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  • Obestatin synthetized mainly in the gastrointestinal tract p


    Obestatin, synthetized mainly in the gastrointestinal tract, participates in the regulation of metabolic functioning at both central and peripheral levels (food intake, pancreatic activity or/and adipocytes proliferation) (Granata et al., 2008; Li et al., 2011). It is involved in the complex gut-brain neurohormonal networks, whereby hormones from the gastrointestinal tract signalize the feeling of satiety and/or hunger to the hypothalamus (Lacquaniti et al., 2011). First studies conducted on rodents shown that obestatin could act via the GPR39 receptor, but at the same time there were findings which did not confirm the obestatin affinity to this receptor (Chartrel et al., 2007; Granata et al., 2008; Gurriarán-Rodríguez et al., 2015; Lauwers et al., 2006; Tremblay et al., 2007; Van Dijck et al., 2009; Zhang, 2005). However, recent data from nuclear magnetic resonance (NMR) analysis of human obestatin structure showed that this hormone have the necessary domain required for full activation of the GPR39 (Alén et al., 2012). Also studies conducted on rats and mouse skeleton muscles clearly shown that obestatin can interact with GPR39 (Gurriarán-Rodríguez et al., 2012). In our last paper we confirmed the expression of GPR39 mRNA in sheep mediobasal hypothalamus (which includes ARC) (Szlis et al., 2018). This suggests the possibility of the GPR39 expression on KNDy neurons in ARC and its participation in the transmission of information transferred by obestatin. On the other hand, the research conducted (on pancreas isolated from human body) by Italian researchers suggests the possibility of obestatin to increase the level of mRNA for the glucagon-like peptide-1 receptor (GLP-1R) which is also expressed in the CNS (Granata et al., 2008). Because of little information, participation of GLP-1R in of obestatin signaling transduction in KN-93 and whole body still need to be clarify. To our knowledge, there is only a limited information about the obestatin participation in the modulation of the gonadotrophic axis activity. So far, obestatin expression was observed in male gonads, where it is synthesized by Leydig cells (Dun et al., 2006). In in vitro studies performed on murine, rat and porcine cells, the stimulatory effects of obestatin on the expression of both cyclic adenosine mono fosfatase (cAMP) and cell signaling protein ERK1/2 were shown. The inhibitory action of obestatin on the mitogen-activated protein kinase expression also has been observed (Mészárosová et al., 2008; Zhang, 2005). Moreover, the results of in vitro experiments demonstrated that the increase in the cAMP amount is related with cellular activation of the cAMP/protein kinase A pathway (Granata et al., 2012; Mészárosová et al., 2008). It is known that these signaling pathways are responsible for the transfer of many hormonal signals involved in the regulation of the synthesis and secretion of luteinizing hormone (LH) and folliculotrophic hormone (FSH) (Hunzicker-Dunn and Maizels, 2006; Mészárosová et al., 2008; Perrett and McArdle, 2013). Furthermore, in studies carried out on porcine granulose cells, obestatin stimulated progesterone secretion to the culture medium but did not affect the secretion of estradiol and testosterone (Mészárosová et al., 2008). Different results have been obtained in studies on the obestatin action on secretory functions of human luteal cells, where the decrease in the progesterone and prostaglandin E2 and F2α secretions into the medium after obestatin treatment has been observed (Romani et al., 2012). Obestatin expression was observed also in the cells of the rat adenophysis suggesting the possible action at the central level. However, in studies on pituitary cells isolated from mouse or baboon and also in in vivo experiments on mice it was shown that obestatin did not affect prolactin, LH and FSH releases (Luque et al., 2014).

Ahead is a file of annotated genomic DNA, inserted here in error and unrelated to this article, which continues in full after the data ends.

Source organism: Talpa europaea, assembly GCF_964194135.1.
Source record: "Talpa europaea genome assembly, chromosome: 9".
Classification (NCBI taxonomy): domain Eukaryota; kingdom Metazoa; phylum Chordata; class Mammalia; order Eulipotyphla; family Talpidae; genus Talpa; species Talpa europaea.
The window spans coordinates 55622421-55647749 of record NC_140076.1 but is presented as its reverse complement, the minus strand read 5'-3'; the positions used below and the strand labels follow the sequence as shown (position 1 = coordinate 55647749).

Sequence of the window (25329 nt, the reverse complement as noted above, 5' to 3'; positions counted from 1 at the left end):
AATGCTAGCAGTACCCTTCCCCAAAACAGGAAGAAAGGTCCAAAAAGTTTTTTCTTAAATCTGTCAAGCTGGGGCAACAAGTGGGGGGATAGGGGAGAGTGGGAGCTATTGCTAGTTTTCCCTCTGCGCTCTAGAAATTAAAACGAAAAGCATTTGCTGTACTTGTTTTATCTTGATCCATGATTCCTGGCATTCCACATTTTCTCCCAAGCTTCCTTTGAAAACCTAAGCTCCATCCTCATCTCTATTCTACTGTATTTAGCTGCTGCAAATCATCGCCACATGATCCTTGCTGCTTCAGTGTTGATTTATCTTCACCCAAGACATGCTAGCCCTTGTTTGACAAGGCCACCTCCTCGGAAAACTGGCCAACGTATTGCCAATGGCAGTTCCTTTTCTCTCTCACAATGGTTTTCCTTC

Materials and methods
    Discussion The results of our study indicated that exogenous obestatin, centrally administered to peripubertal ewes, may influences the GnRH mRNA and protein expression in the hypothalamus. Moreover, exogenous obestatin evoked changes in the KNDy genes expression and in the immunoreactivity of the Kiss in ARC and ME. So that, for the first time, an in vivo effect of obestatin on the activity of these neurons in animals other than rodents, namely in the ruminants, was demonstrated.